There are so many unique and wonderful beaches on this Big Beautiful Island! Here is a quick list of our TOP 5 FAVORITES with pictures included! What are your favorite Hawaiian beaches?
1. HAPUNA BEACH
This gorgeous beach is consistently rated on top 10 Islands’ beaches year after year. It boasts a 1/2 mile of soft white sand and brilliant water (with impressive surf in the winter.) The water at Hapuna Beach is so clear you can barely tell where the beach ends and the ocean begins. This award-winning shore is fun for families as it has plenty of room to roam, a lifeguard on duty year-round, and picnic tables shaded by trees that line the beach. Snorkeling, swimming, and body-boarding are common pastime here, when the currents aren’t too strong. Plenty of parking but not a lot of shade!
2. HOOKENA BEACH
Ho’okena Beach Park is the historical site for one of the last active Hawaiian canoe fishing villages in Hawai’i. Ho’okena has a rich cultural history and remnants of its old commercial steamship pier remain. There are canoes strewn across the beach owned by the fishermen who continue traditional Hawaiian fishing practices passed down from their ancestors. If you are lucky, you may see the fishermen launch their canoes or come back with a bounty full of fish.
The beach is an exotic blend of a wide variety of coral and fine, gray sand. Depending on the time of year, the ocean is placid and the clear, blue waters reveal spectacular underwater landscapes and a colorful array of fish. When there is a south swell, watch the local boogie boarders masterfully ride the near shore break. The sunsets are amazing and the sunrise above the pali (cliffs) are breathtaking.
Ho’okena Beach Park is an excellent place to camp under the stars, listening to the soothing sound of waves crashing on the beach, then waking up to a gentle sea breeze to a spectacular view found nowhere else.
3. GREEN SANDS BEACH
Green sand beach is one of the “once in a lifetime” places to visit on the Big Island. Green sand beach is officially known as “Papakōlea beach” and it is one of two green sand beaches in the United States.
The beach itself is carved in a 49,000 years old cinder cone belonging to the Mauna Loa volcano that contains the green crystals (olivines) that give the beach its name. You can read more about this in the green sand trivia section further below. The main attraction of this beach is, of course, the crystal green sand. Note that the green crystals that give the beach its name are mixed with black (lava) and white (coral/shells) sand, and thus some patches of sand are more green than others. Take the time to pick up some sand to inspect it closely. It is positively breathtaking!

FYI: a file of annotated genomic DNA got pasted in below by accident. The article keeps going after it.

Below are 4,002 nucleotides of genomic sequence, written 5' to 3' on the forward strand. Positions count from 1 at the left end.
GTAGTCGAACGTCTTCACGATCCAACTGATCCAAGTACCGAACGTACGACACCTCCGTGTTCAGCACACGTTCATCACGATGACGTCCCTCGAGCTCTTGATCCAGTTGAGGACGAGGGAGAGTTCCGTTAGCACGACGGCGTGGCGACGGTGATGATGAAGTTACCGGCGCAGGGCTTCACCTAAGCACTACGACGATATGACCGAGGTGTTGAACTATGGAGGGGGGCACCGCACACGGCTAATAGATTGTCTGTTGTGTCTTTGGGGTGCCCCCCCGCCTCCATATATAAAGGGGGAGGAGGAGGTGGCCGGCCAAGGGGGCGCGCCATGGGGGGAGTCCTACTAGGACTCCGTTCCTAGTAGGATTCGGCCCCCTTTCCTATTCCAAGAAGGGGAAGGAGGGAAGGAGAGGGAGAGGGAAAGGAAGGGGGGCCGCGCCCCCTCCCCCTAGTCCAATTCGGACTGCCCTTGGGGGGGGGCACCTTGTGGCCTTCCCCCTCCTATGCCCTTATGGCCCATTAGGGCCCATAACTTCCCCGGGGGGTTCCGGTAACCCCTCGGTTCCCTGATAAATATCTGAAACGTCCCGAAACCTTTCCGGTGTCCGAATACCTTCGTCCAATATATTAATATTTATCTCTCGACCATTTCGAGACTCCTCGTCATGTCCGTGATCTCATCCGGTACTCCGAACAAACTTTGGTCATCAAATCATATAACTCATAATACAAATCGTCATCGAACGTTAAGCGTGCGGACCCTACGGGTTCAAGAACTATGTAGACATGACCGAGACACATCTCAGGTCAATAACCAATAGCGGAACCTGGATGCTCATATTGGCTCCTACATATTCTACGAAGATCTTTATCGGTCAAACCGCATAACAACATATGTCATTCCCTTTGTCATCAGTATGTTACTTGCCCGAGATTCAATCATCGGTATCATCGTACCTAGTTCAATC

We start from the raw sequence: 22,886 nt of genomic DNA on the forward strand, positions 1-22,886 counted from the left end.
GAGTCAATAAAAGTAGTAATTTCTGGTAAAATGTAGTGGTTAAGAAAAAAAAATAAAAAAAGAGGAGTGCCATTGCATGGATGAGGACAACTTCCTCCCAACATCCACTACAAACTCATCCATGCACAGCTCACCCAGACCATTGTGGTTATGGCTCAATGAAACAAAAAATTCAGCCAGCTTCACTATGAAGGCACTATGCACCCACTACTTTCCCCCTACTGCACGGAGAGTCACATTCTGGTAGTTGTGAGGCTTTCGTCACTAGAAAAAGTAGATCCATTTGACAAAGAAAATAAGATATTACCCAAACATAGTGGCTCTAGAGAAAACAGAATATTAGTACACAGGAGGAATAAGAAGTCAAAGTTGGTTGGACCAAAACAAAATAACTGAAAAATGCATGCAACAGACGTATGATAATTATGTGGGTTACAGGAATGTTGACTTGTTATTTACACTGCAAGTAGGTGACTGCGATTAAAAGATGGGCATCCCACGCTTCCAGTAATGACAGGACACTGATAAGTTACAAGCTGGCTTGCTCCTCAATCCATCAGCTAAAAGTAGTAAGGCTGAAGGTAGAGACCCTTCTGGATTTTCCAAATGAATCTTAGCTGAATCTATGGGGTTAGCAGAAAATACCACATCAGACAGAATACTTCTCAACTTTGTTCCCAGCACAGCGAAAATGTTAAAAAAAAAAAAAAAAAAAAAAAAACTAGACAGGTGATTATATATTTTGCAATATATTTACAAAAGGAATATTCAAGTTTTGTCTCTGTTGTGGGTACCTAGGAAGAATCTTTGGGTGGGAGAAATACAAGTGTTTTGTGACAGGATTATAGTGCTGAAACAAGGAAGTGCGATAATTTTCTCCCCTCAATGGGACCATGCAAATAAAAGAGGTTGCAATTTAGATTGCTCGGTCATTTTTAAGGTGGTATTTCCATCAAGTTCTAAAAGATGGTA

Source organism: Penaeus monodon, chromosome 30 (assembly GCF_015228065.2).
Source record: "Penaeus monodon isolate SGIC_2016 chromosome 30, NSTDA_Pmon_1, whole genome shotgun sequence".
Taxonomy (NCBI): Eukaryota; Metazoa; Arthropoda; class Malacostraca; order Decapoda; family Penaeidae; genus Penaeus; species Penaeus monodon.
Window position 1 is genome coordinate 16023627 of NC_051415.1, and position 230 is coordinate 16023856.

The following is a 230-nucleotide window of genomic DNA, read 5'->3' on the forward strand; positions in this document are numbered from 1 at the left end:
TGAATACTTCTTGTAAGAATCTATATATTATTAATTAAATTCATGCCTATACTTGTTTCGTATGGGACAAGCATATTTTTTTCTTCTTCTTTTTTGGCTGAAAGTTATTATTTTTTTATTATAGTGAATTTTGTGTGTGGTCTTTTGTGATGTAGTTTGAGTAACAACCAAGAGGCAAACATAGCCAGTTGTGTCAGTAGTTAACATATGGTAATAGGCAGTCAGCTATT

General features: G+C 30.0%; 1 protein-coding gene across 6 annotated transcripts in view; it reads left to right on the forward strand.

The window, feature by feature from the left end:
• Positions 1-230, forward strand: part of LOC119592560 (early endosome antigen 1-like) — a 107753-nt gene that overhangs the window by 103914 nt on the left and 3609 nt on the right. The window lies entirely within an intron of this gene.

4. TWO-STEP BEACH
Some of the finest protected snorkeling in all of Hawaii is located only a short dive south from Kona town. Two-Step Beach is located just north of Pu’u Honua O Honaunau National Historic Park, also known as the City of Refuge, and a perfect spot to explore the crystal clear waters of Kona’s coast.
With green sea turtles, colorful fish, live coral, and Hawaiian spinner dolphins, Two-Step beach is a Big Island snorkeling paradise. Although no swimming is allowed within the National Park, Two-Step Beach, which sits just outside the park, offers a convenient place to enter Honaunau bay.
There are no snorkel rental places at the City of Refuge, so make sure to bring your own gear or stop by our shop for snorkel rentals before you take off.
Makalawena might be the best beach on the Big Island that can’t be reached by road. There are several bays scooped out of the Kona Coast with gorgeous white sand and plentiful shade from palm trees. The hike out to Makalawena keeps the crowds away, especially on weekdays. It’s really tough to find a more perfect beach anywhere in the Hawaiian island chain. Swimming is usually pretty safe when waters are calm. The land behind Makalawena is private. The most northerly bay has a protected spot that’s very calm. ‘Ōpae’ula Pond is behind Makalawena and its twelve acres are a National Natural Landmark that protects nesting and breeding areas for some native Hawaiian birds. It’s surrounded by private property, so stay out. Take a look at our page for Kekaha Kai State Park if you’re looking for a longer hike or for other destinations in the area.
Kekaha Kai State Park is a large and relatively undeveloped beach park north of Kailua-Kona. Formerly known as Kona Coast State Park, the name Kekaha Kai comes from the Hawaiian phrase ke kaha kai, meaning “the shore line.” This region has some of the best beaches on the island. Kekaha Kai State Park is open 8am – 7pm every day except Wednesdays.